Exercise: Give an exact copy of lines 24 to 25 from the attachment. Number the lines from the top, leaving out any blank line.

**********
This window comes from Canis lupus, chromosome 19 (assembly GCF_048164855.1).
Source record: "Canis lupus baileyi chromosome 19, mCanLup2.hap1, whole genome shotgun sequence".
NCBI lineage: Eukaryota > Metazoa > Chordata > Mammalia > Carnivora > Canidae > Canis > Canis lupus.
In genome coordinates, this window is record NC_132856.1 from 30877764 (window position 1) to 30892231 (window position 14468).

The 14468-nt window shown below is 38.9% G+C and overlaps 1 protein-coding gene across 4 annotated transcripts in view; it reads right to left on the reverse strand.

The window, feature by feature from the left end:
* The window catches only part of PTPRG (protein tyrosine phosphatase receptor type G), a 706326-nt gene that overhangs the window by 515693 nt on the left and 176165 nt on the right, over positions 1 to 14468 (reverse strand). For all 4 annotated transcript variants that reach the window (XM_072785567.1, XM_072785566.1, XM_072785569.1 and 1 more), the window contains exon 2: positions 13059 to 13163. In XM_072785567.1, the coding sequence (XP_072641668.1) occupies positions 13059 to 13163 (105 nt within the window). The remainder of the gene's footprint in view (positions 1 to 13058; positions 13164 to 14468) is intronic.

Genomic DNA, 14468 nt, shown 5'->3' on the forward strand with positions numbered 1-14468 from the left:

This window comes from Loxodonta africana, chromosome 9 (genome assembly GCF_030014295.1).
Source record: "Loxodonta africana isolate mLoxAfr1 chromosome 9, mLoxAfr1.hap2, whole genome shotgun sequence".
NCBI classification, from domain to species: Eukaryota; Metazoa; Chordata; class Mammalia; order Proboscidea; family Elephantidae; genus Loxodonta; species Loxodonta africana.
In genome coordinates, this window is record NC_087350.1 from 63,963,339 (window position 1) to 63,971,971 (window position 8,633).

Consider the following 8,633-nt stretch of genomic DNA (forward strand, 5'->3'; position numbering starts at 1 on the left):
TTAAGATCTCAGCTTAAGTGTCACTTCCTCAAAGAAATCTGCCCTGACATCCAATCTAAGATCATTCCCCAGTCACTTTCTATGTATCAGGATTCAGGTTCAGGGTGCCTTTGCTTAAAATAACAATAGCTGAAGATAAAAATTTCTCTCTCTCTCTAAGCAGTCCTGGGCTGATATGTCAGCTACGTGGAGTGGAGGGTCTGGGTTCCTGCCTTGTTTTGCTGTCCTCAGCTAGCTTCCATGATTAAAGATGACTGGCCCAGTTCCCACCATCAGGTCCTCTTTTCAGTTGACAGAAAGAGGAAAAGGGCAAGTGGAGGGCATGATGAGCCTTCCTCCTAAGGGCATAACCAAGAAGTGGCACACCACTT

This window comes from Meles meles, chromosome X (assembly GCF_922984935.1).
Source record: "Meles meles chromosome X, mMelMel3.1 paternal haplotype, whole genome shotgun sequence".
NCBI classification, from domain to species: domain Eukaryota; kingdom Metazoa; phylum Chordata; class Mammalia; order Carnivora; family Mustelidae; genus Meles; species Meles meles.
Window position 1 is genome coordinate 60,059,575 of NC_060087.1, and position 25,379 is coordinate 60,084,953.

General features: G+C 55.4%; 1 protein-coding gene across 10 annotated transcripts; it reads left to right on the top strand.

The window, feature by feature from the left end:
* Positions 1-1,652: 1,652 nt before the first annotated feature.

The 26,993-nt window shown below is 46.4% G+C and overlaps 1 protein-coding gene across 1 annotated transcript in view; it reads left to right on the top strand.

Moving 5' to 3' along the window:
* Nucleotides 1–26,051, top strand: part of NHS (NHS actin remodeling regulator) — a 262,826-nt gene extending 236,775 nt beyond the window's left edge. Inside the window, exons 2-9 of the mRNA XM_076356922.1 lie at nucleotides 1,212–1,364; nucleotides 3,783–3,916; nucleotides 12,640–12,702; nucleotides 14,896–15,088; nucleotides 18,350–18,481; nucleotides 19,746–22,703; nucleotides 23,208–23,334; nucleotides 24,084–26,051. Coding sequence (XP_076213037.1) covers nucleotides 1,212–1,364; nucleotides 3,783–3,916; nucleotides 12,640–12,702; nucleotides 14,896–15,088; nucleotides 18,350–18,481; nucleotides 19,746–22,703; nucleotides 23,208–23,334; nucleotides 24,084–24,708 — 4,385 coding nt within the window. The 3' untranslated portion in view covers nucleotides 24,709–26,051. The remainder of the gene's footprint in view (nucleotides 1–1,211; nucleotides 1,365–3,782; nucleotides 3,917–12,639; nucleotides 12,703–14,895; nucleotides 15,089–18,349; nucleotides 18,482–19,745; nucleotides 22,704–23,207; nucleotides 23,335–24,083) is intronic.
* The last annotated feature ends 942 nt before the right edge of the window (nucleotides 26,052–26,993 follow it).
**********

* Nucleotides 1–26,051, top strand: part of NHS (NHS actin remodeling regulator) — a 262,826-nt gene extending 236,775 nt beyond the window's left edge. Inside the window, exons 2-9 of the mRNA XM_076356922.1 lie at nucleotides 1,212–1,364; nucleotides 3,783–3,916; nucleotides 12,640–12,702; nucleotides 14,896–15,088; nucleotides 18,350–18,481; nucleotides 19,746–22,703; nucleotides 23,208–23,334; nucleotides 24,084–26,051. Coding sequence (XP_076213037.1) covers nucleotides 1,212–1,364; nucleotides 3,783–3,916; nucleotides 12,640–12,702; nucleotides 14,896–15,088; nucleotides 18,350–18,481; nucleotides 19,746–22,703; nucleotides 23,208–23,334; nucleotides 24,084–24,708 — 4,385 coding nt within the window. The 3' untranslated portion in view covers nucleotides 24,709–26,051. The remainder of the gene's footprint in view (nucleotides 1–1,211; nucleotides 1,365–3,782; nucleotides 3,917–12,639; nucleotides 12,703–14,895; nucleotides 15,089–18,349; nucleotides 18,482–19,745; nucleotides 22,704–23,207; nucleotides 23,335–24,083) is intronic.
* The last annotated feature ends 942 nt before the right edge of the window (nucleotides 26,052–26,993 follow it).